- Then, the estate may be distributed according to the terms of the Last Will and Testament. Note that a “partial distribution” of assets might be appropriate during the course of the probate process instead of waiting until the end of the process to pay out the inheritances. However, no distributions should be made without first discussing it with the attorney representing the Executor, commonly referred to as the Estate Attorney.
- Finally, closing documents are filed with the Probate Court.
- THE EXECUTOR’S CONSIDERATIONS
Certain Executor duties must be performed during specific periods of time pursuant to careful deliberation; many are listed below. It is advisable to establish a time-table for accomplishing the tasks. Always consult with the attorney for specific instructions in fulfilling your obligations as Executor.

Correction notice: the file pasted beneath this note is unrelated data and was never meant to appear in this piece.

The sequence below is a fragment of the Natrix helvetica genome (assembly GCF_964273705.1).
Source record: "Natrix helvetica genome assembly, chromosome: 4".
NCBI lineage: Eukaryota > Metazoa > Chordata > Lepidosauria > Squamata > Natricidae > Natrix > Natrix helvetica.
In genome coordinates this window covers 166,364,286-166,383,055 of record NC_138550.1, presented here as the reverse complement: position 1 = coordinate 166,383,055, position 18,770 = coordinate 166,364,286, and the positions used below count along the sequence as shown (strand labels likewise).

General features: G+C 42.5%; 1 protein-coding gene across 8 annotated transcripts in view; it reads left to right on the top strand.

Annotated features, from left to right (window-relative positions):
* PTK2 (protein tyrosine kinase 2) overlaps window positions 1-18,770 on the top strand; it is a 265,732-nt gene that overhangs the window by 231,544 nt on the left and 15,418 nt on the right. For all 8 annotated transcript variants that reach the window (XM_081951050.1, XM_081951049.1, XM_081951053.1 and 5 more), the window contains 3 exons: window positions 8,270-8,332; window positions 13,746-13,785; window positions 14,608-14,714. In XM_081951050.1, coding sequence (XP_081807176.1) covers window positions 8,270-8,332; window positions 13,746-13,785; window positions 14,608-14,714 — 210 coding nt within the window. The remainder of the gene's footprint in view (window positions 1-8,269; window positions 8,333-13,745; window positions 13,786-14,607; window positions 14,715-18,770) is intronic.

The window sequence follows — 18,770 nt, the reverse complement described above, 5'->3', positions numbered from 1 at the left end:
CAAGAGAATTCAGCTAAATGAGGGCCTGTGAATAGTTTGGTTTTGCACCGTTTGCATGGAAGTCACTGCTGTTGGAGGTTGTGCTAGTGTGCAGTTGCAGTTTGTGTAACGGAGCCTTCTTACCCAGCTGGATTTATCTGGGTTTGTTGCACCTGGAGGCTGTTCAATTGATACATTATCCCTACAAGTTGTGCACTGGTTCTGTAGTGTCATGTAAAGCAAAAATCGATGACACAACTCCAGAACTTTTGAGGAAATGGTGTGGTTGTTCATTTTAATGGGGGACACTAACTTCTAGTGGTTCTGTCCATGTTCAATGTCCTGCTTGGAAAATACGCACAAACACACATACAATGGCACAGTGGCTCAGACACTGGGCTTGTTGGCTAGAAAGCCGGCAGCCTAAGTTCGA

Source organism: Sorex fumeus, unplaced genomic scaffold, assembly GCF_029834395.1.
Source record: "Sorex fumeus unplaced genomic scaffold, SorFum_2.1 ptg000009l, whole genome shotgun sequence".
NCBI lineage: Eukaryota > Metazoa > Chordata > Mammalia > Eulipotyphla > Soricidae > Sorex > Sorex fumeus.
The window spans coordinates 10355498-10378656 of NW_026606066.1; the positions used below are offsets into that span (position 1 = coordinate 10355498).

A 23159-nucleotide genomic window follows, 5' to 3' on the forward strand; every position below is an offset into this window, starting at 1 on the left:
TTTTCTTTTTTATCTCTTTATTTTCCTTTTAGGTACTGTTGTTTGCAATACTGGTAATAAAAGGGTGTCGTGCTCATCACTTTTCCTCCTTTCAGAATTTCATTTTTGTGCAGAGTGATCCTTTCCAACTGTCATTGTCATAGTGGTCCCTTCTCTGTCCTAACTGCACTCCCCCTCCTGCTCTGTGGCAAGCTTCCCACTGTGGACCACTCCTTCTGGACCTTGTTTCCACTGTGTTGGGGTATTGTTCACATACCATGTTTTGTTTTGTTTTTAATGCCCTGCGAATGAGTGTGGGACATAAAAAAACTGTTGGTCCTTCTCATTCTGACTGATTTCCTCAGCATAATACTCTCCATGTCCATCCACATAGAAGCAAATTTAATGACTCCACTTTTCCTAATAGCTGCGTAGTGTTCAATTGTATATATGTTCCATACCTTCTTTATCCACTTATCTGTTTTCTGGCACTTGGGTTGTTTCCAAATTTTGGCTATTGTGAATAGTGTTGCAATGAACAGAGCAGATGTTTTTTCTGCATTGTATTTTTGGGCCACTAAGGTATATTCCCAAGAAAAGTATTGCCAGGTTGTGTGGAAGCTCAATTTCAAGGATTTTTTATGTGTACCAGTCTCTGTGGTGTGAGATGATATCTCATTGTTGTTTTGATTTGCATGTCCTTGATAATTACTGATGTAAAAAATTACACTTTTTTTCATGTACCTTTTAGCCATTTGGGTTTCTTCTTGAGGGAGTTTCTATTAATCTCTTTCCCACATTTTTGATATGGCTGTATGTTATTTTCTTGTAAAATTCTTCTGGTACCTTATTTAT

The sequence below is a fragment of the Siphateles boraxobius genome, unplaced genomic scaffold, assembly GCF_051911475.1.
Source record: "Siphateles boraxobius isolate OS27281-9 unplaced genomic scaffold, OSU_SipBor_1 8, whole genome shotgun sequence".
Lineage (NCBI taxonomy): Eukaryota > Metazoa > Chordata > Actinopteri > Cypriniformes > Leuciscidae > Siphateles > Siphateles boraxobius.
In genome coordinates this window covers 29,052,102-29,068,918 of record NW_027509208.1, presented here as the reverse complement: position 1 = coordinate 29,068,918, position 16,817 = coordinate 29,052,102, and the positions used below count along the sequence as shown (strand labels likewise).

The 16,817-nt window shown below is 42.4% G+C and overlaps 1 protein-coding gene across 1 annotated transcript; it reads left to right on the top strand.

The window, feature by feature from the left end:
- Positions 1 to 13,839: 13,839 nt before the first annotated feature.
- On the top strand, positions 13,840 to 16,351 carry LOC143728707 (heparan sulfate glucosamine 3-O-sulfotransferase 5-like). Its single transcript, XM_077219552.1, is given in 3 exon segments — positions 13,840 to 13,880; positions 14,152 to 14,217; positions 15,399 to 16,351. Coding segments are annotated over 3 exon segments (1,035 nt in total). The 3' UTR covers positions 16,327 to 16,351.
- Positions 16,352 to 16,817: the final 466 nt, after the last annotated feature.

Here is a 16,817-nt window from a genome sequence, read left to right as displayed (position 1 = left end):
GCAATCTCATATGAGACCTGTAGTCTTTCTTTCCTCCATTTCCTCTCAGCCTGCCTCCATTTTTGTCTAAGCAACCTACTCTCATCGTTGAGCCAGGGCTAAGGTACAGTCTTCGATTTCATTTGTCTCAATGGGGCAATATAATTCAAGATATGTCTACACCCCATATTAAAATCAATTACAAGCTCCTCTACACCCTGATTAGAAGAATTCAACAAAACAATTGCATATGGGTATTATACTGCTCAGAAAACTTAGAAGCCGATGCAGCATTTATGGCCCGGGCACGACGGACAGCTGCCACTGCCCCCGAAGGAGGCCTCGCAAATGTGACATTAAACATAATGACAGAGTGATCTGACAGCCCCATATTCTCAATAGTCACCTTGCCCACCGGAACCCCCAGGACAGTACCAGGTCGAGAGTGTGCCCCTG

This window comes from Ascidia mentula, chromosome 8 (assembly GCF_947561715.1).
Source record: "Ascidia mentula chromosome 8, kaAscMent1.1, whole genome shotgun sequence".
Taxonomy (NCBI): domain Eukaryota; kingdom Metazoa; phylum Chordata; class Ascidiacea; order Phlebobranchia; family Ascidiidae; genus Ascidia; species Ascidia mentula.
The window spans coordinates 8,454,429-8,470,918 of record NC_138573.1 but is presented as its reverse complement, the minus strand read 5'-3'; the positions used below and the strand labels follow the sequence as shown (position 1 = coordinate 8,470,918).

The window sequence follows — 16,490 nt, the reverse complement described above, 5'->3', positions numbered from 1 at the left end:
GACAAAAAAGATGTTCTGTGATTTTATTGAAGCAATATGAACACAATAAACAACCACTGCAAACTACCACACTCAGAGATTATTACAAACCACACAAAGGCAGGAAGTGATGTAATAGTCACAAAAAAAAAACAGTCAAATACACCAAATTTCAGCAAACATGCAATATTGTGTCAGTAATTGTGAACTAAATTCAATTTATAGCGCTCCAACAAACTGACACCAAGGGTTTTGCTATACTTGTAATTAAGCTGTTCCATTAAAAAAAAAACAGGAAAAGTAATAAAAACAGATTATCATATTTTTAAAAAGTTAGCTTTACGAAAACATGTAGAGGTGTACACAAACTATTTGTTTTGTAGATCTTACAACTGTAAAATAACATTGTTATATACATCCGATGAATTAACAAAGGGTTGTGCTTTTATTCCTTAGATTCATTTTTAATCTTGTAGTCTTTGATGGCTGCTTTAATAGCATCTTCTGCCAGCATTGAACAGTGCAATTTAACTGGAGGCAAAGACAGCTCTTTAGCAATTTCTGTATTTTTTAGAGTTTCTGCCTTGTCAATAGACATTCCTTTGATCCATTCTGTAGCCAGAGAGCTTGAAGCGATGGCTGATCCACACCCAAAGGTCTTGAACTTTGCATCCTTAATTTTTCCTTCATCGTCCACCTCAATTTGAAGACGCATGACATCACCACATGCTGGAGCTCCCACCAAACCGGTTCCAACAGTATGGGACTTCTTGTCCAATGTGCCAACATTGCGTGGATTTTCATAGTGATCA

– Secure decedent’s home (including changing locks) and protect vulnerable assets, if any;
– Gather and inventory the decedent’s assets and liabilities;
– Determine whether estate taxes will be due, and if so, the precise date;
– Determine whether an ancillary probate proceeding in another state is necessary due to real property located in another state;
– Determine whether any special tax elections are advisable in consultation with the Estate Attorney and/or the CPA;
– Open an estate bank account – although it is not always necessary to liquidate assets to fund the account. The Executor should maintain some cash in an interest-bearing account or short-term investment. Please consult the Estate Attorney before executing investment choices;
– Close credit card accounts after consulting with the Firm regarding handling any liabilities that may be outstanding;
– Maintain complete and accurate records of the estate’s assets, income and expenses;